December 7, 2006

I found this interesting snipet while looking for other things on Wikipedia and don’t want to lose  it  hence the usefullness of a blog.

It is about Ormers, a kind of Abalone, which is a kind of shellfish, in the Channel Islands :

Ormers (Haliotis tuberculata) are considered a delicacy in the Channel Islands and are pursued with great alacrity by the locals. Unfortunately, this has led to a dramatic depletion in numbers since the latter half of the 19th century, and ‘ormering’ is now strictly regulated in order to preserve stocks. The gathering of ormers is now restricted to a number of ‘ormering tides’, from the January 1 to April 30, which occur on the full or new moon and two days following. No ormers may be taken from the beach that are under 8 cm in shell length. Gatherers are not allowed to wear wetsuits or even put their heads underwater. Any breach of these laws is a criminal offence and can lead to a heavy fine. The demand for ormers is such that they led to the world’s first underwater arrest, when Mr Kempthorne-Leigh of Guernsey was arrested by a police officer in full diving gear when illegally diving for ormers.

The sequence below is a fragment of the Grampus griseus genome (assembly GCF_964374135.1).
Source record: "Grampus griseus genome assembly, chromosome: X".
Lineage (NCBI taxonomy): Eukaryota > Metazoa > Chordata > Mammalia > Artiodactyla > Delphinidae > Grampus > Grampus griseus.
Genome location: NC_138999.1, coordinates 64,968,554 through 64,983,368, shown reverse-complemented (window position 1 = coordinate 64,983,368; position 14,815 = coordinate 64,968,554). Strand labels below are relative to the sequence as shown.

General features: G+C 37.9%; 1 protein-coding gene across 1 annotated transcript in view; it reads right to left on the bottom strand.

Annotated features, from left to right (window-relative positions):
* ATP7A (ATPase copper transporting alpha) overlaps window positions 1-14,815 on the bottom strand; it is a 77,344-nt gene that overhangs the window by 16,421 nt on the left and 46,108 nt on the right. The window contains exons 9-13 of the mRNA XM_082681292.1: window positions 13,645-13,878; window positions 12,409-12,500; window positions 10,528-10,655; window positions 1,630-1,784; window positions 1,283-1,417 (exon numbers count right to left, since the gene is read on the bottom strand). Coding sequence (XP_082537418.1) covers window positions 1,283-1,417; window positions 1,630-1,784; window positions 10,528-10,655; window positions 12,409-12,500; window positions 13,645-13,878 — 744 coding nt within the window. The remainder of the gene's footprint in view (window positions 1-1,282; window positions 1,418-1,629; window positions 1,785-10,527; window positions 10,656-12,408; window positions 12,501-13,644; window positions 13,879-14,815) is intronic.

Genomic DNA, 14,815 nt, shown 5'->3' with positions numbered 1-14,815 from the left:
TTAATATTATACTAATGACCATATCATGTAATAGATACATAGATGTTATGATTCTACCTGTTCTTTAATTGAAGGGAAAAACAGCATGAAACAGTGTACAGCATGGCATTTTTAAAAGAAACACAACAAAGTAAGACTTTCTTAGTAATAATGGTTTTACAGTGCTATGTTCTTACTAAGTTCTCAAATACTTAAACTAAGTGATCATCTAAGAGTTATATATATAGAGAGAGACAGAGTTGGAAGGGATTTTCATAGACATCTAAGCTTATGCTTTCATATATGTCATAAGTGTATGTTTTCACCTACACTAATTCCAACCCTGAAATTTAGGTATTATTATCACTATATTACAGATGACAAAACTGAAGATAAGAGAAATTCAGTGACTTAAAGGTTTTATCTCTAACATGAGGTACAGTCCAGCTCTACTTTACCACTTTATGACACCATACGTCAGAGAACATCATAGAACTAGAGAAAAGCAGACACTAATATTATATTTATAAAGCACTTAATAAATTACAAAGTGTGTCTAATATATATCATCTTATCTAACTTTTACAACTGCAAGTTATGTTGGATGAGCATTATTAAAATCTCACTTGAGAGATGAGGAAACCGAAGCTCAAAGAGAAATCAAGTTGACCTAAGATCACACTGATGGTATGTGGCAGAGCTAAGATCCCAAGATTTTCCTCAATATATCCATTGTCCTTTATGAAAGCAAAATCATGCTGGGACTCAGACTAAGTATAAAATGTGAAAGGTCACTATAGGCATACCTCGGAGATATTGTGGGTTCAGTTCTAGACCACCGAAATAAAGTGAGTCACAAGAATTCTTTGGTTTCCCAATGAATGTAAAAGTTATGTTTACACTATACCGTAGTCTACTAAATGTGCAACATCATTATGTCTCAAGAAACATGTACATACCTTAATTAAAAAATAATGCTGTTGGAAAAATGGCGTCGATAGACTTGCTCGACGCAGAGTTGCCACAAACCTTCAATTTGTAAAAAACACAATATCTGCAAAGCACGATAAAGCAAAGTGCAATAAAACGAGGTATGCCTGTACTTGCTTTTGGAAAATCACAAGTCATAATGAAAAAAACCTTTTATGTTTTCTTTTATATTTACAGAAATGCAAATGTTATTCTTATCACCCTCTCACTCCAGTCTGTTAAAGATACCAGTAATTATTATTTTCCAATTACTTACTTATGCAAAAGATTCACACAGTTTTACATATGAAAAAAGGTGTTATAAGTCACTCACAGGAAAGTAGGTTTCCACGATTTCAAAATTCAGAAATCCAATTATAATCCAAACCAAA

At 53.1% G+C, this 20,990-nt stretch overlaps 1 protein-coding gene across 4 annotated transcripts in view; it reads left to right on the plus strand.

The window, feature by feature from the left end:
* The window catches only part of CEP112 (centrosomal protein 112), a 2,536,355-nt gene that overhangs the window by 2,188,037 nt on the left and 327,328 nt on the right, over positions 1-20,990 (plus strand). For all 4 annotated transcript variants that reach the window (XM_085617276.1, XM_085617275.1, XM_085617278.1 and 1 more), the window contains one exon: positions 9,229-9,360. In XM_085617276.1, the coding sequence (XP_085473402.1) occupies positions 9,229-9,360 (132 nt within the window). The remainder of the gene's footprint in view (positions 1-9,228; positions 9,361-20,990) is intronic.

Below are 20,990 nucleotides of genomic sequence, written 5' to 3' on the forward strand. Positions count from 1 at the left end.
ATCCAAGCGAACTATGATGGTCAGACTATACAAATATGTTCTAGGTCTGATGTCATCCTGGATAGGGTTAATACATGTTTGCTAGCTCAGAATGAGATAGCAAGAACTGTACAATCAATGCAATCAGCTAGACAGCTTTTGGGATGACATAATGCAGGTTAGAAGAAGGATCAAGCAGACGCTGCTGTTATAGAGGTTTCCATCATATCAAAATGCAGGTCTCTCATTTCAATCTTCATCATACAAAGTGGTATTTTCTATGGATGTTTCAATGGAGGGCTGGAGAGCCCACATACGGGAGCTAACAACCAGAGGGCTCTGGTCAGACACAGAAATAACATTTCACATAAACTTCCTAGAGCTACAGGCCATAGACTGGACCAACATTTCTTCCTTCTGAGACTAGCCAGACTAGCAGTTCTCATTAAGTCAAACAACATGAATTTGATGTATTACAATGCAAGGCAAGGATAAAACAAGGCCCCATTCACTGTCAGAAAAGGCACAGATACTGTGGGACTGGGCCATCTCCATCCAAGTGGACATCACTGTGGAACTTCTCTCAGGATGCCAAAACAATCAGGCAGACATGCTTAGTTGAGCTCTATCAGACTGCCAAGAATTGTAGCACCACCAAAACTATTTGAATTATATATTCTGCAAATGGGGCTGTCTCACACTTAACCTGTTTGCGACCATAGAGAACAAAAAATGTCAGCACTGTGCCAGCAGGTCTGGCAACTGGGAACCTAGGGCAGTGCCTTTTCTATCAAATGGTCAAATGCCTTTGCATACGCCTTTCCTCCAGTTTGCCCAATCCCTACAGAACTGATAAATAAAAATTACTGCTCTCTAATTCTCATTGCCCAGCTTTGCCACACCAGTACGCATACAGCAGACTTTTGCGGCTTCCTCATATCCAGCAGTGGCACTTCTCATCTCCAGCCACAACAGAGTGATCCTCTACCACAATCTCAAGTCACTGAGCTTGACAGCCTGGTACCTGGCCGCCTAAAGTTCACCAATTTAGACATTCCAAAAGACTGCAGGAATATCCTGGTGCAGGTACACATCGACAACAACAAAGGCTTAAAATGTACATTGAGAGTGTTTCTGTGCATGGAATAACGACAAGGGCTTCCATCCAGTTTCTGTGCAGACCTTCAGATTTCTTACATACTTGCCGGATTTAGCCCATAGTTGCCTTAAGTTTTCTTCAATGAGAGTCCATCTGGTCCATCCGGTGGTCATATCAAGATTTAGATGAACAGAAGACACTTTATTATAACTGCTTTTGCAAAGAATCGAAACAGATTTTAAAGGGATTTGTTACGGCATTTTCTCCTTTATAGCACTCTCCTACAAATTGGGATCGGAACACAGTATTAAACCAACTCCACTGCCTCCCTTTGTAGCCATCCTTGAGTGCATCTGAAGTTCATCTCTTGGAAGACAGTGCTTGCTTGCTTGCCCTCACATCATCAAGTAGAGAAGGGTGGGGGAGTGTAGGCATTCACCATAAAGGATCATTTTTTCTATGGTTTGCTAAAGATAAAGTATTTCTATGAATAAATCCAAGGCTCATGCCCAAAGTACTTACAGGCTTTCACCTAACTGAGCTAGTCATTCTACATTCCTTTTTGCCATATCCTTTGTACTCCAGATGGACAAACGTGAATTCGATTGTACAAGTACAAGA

I am certain there is a health and safety challenge awaiting the law that bans wet suits…


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